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74 days ago

The Ultimate Guide to Understanding Zero Knowledge Proofs for Beginners

Beyond the Basics: From Zero to ZK Pro

Imagine this: you’re out with your friends at a bar and you’ve just ordered your favourite drink. When the bartender asks for your ID, you bring it out and then hesitate- realising that handing it over would also reveal key personal information.

Zero Knowledge Proof (ZKP) offers a solution wherein one party (the prover) can prove to another party (the verifier) that a statement is true without revealing any additional information beyond the validity of the statement. So to revisit the earlier scenario, when the bartender asks for your ID, you can prove that you’re of legal age without revealing your exact age or birthdate.


To meet the requirements, ZK should fulfill the following conditions:

  • Completeness: When the prover and verifier act truthfully and the input is legitimate, the ZK protocol should invariably produce a "true" outcome.

  • Soundness: If the input is not legitimate, a deceitful prover should be unable to deceive the ZK protocol into generating a "true" outcome.

  • Zero Knowledge: The verifier gains no knowledge about a statement except for its truthfulness.

Proving Systems in ZKP

In an interactive ZK proof, the prover and verifier engage in a dialogue to assess the prover's knowledge while avoiding the disclosure of any supplementary information about the secret.

1. Interactive ZK proofs Example

In this scenario, the prover possesses two balls - one purple and one blue - that appear identical to the colour-blind verifier. The prover's objective is to prove that the balls are different colours while keeping their identity concealed. To accomplish this, the prover instructs the verifier to take the balls behind their back, randomly determine whether to swap them before the reveal, and repeat this process several times. By examining the colours, the prover can accurately discern whether the verifier switched the balls or not.

If both balls had the same colour, the probability of the prover guessing correctly would not exceed 50%. However, after performing the exercise multiple times, the verifier eventually becomes convinced that the balls are indeed different colours.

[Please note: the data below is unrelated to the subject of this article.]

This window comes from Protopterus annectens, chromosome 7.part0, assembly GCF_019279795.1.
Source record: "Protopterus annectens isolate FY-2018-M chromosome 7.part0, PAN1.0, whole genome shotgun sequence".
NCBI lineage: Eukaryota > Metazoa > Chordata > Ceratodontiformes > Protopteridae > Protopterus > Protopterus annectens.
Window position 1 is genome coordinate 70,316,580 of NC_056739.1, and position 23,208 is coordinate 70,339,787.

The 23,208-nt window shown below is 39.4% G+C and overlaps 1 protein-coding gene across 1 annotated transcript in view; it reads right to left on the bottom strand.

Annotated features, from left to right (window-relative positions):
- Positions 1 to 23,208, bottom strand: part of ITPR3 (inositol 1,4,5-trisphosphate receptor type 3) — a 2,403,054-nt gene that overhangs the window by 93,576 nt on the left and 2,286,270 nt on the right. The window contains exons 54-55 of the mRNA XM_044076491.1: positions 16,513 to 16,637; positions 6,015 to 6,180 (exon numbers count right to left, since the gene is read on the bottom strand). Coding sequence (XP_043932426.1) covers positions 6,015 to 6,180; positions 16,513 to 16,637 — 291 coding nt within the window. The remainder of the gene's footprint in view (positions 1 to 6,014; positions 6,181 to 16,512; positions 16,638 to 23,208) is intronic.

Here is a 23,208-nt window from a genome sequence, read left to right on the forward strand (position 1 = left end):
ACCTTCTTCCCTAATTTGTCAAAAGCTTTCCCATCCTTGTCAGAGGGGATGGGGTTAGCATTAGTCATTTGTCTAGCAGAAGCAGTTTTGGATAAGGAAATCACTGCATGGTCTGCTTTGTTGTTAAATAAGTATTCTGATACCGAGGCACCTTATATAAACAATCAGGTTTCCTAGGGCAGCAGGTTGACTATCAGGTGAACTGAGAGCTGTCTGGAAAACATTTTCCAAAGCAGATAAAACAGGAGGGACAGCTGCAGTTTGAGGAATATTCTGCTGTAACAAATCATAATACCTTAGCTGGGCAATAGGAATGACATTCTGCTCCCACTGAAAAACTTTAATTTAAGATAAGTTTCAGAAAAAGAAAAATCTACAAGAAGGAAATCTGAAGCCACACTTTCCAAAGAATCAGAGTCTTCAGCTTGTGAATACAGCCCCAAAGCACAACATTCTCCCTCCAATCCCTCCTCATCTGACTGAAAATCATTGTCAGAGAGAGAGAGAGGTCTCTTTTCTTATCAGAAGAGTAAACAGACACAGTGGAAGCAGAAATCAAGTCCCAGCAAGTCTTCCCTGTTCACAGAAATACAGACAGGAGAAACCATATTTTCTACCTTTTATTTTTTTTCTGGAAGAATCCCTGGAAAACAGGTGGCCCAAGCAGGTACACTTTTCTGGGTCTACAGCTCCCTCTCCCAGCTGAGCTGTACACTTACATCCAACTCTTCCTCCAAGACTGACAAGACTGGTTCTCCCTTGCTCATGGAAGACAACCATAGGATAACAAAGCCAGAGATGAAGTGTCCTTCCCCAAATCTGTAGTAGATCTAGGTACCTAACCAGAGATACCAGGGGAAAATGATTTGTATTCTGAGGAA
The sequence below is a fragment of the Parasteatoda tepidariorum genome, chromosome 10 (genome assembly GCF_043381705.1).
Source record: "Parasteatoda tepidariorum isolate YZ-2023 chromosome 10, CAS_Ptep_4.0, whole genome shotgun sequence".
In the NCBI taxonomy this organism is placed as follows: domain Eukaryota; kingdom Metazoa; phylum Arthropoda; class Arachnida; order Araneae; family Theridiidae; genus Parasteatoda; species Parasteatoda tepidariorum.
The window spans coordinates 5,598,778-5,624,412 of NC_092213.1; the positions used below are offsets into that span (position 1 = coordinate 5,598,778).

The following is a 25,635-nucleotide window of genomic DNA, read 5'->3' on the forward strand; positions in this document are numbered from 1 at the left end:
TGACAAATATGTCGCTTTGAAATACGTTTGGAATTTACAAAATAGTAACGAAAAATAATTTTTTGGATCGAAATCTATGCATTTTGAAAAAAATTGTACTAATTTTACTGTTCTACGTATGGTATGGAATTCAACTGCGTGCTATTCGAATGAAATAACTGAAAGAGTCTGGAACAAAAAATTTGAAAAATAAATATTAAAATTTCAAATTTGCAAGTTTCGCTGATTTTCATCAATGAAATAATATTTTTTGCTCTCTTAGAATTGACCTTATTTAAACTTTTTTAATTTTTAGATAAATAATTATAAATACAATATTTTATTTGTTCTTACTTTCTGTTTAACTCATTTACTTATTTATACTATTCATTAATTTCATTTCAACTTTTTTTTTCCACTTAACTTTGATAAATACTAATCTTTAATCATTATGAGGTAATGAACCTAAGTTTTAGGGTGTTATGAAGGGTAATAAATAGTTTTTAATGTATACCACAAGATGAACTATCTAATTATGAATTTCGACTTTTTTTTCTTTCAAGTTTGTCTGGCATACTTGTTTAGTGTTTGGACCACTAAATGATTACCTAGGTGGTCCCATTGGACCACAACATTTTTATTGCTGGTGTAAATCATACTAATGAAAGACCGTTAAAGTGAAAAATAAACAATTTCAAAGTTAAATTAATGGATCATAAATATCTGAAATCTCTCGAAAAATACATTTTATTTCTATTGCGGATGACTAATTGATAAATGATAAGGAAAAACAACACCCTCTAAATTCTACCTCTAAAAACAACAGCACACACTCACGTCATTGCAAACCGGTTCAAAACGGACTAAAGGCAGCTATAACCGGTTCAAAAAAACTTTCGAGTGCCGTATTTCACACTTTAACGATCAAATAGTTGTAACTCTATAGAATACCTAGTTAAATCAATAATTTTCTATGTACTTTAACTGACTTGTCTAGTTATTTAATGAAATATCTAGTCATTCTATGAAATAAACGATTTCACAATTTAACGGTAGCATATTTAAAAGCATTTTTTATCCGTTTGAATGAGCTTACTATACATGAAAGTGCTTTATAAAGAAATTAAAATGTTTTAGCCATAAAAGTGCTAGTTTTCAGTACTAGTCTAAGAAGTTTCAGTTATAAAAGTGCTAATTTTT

Conclusion: the above proof is Interactive ZK because the friend never learns which ball is which,and requires back-and-forth communication.

But Interactive ZKPs have some limitations: high computing power usage, slowness for complex statements, and require multiple rounds of communication.

To solve this problem, non-interactive ZKPs provide a solution.

2. Non-interactive ZKPs

Non-interactive proofs require only one round of communication between the prover and verifier.

The prover creates a zero knowledge proof using a special algorithm and then sends it to the verifier who checks if it's valid by using another algorithm.

This method is more efficient as it reduces communication between the prover and verifier.

How can we use ZKPs in the real world?

Identity protection

Identity theft, fraud, and cybercrime are major concerns for individuals, businesses, and organizations alike. Traditional identity management systems require individuals to reveal sensitive personal information, which can result in data breaches and financial losses.

Zero-knowledge proofs (ZKP) offer a solution to this problem by allowing individuals to prove their identity without disclosing sensitive personal information. Instead of divulging personal details, individuals can provide cryptographic evidence of their identity, which verifies that they are who they claim to be.

Project working on zero-knowledge based decentralized identity solution:

Polygon ID: Polygon ID, with the help of zero-knowledge proofs, lets users prove their identity without exposing their private information.

Private Transactions

The problem with many payment systems (including credit cards and public blockchains) is that transactions are often visible to multiple parties, thus compromising users' privacy. While financial surveillance can help identify illegal activity, it also undermines the privacy of ordinary citizens.

ZKPs can be used in blockchain and cryptocurrency transactions to prove that a transaction is valid without revealing any information about the addresses or values involved.

ZCash is a cryptocurrency that offers complete transaction privacy.


ZKP technology can help achieve scalability on blockchain networks by enabling verifiable computation. By offloading the execution of transactions to a separate chain, off-chain scaling solutions can improve throughput on the base layer without requiring a redesign of the core protocol. However, to ensure the validity of off-chain transactions, the chain needs to validate them without re-executing them. This is where zero-knowledge proofs come in.

Zero-Knowledge Proofs for Decentralized Oracle Networks

Decentralized oracle networks provide a mechanism for smart contracts to access data and perform computations that exist beyond the blockchain network. This is a valuable feature since it enables smart contracts to leverage information not directly available on the blockchain, such as weather conditions or stock prices.

However, incorporating off-chain data into smart contracts exposes a potential vulnerability because the data source may be untrustworthy. If a malicious data source supplies false or manipulated information, it can result in unfavorable outcomes for the smart contract.

To overcome this challenge, zero-knowledge proofs can be utilized to ensure the correctness of off-chain data while preserving its confidentiality.

This involves having a trusted entity produce a proof that validates the accuracy of the off-chain data. The smart contract can then verify the proof without disclosing the actual data, thus mitigating the risk of data tampering or manipulation.